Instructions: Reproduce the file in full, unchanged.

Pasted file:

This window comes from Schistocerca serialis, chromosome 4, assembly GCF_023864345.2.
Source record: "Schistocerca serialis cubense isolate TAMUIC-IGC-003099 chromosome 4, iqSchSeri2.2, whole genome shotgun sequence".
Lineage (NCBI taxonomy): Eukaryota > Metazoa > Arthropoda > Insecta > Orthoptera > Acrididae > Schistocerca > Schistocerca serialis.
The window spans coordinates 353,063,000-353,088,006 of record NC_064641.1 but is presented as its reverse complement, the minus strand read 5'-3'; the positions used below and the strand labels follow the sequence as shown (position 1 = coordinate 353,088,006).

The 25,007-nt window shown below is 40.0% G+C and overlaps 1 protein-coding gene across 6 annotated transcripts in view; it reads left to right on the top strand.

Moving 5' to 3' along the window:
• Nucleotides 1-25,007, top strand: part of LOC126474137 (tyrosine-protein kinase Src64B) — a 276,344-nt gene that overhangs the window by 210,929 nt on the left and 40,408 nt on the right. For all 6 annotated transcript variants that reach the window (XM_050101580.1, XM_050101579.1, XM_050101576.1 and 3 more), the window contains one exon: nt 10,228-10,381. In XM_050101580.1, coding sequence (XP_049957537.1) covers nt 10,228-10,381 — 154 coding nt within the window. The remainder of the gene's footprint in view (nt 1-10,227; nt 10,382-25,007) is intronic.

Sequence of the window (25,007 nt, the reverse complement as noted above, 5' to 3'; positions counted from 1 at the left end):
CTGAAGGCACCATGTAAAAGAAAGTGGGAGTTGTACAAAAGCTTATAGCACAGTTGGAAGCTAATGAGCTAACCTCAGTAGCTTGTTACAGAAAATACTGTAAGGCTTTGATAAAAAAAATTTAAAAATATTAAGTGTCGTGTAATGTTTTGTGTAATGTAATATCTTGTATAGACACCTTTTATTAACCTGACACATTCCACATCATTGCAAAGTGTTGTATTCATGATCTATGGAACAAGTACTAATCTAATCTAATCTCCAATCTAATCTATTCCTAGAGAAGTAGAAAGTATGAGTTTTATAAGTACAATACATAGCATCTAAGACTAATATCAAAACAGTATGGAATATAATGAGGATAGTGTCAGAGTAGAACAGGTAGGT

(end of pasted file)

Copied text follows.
This window comes from Schistocerca serialis, chromosome 4, assembly GCF_023864345.2.
Source record: "Schistocerca serialis cubense isolate TAMUIC-IGC-003099 chromosome 4, iqSchSeri2.2, whole genome shotgun sequence".
Lineage (NCBI taxonomy): Eukaryota > Metazoa > Arthropoda > Insecta > Orthoptera > Acrididae > Schistocerca > Schistocerca serialis.
The window spans coordinates 353,063,000-353,088,006 of record NC_064641.1 but is presented as its reverse complement, the minus strand read 5'-3'; the positions used below and the strand labels follow the sequence as shown (position 1 = coordinate 353,088,006).

The 25,007-nt window shown below is 40.0% G+C and overlaps 1 protein-coding gene across 6 annotated transcripts in view; it reads left to right on the top strand.

Moving 5' to 3' along the window:
• Nucleotides 1-25,007, top strand: part of LOC126474137 (tyrosine-protein kinase Src64B) — a 276,344-nt gene that overhangs the window by 210,929 nt on the left and 40,408 nt on the right. For all 6 annotated transcript variants that reach the window (XM_050101580.1, XM_050101579.1, XM_050101576.1 and 3 more), the window contains one exon: nt 10,228-10,381. In XM_050101580.1, coding sequence (XP_049957537.1) covers nt 10,228-10,381 — 154 coding nt within the window. The remainder of the gene's footprint in view (nt 1-10,227; nt 10,382-25,007) is intronic.

Sequence of the window (25,007 nt, the reverse complement as noted above, 5' to 3'; positions counted from 1 at the left end):
CTGAAGGCACCATGTAAAAGAAAGTGGGAGTTGTACAAAAGCTTATAGCACAGTTGGAAGCTAATGAGCTAACCTCAGTAGCTTGTTACAGAAAATACTGTAAGGCTTTGATAAAAAAAATTTAAAAATATTAAGTGTCGTGTAATGTTTTGTGTAATGTAATATCTTGTATAGACACCTTTTATTAACCTGACACATTCCACATCATTGCAAAGTGTTGTATTCATGATCTATGGAACAAGTACTAATCTAATCTAATCTCCAATCTAATCTATTCCTAGAGAAGTAGAAAGTATGAGTTTTATAAGTACAATACATAGCATCTAAGACTAATATCAAAACAGTATGGAATATAATGAGGATAGTGTCAGAGTAGAACAGGTAGGT